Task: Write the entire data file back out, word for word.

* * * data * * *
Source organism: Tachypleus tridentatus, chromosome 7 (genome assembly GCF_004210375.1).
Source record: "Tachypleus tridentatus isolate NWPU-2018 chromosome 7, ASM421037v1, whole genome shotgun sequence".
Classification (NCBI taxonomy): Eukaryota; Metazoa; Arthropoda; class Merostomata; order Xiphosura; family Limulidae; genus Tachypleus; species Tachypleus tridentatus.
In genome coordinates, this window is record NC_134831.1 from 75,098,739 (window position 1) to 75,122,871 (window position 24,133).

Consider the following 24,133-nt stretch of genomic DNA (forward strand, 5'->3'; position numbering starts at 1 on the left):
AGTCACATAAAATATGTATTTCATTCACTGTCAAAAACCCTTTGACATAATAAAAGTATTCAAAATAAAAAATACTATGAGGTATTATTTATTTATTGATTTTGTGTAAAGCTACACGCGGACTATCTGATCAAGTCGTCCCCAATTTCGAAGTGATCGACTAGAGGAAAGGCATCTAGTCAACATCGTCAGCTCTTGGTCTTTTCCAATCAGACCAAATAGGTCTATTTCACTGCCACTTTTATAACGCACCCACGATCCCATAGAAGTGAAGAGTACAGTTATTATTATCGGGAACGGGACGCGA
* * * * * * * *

Source organism: Tachypleus tridentatus, chromosome 7 (genome assembly GCF_004210375.1).
Source record: "Tachypleus tridentatus isolate NWPU-2018 chromosome 7, ASM421037v1, whole genome shotgun sequence".
Classification (NCBI taxonomy): Eukaryota; Metazoa; Arthropoda; class Merostomata; order Xiphosura; family Limulidae; genus Tachypleus; species Tachypleus tridentatus.
In genome coordinates, this window is record NC_134831.1 from 75,098,739 (window position 1) to 75,122,871 (window position 24,133).

Consider the following 24,133-nt stretch of genomic DNA (forward strand, 5'->3'; position numbering starts at 1 on the left):
AGTCACATAAAATATGTATTTCATTCACTGTCAAAAACCCTTTGACATAATAAAAGTATTCAAAATAAAAAATACTATGAGGTATTATTTATTTATTGATTTTGTGTAAAGCTACACGCGGACTATCTGATCAAGTCGTCCCCAATTTCGAAGTGATCGACTAGAGGAAAGGCATCTAGTCAACATCGTCAGCTCTTGGTCTTTTCCAATCAGACCAAATAGGTCTATTTCACTGCCACTTTTATAACGCACCCACGATCCCATAGAAGTGAAGAGTACAGTTATTATTATCGGGAACGGGACGCGA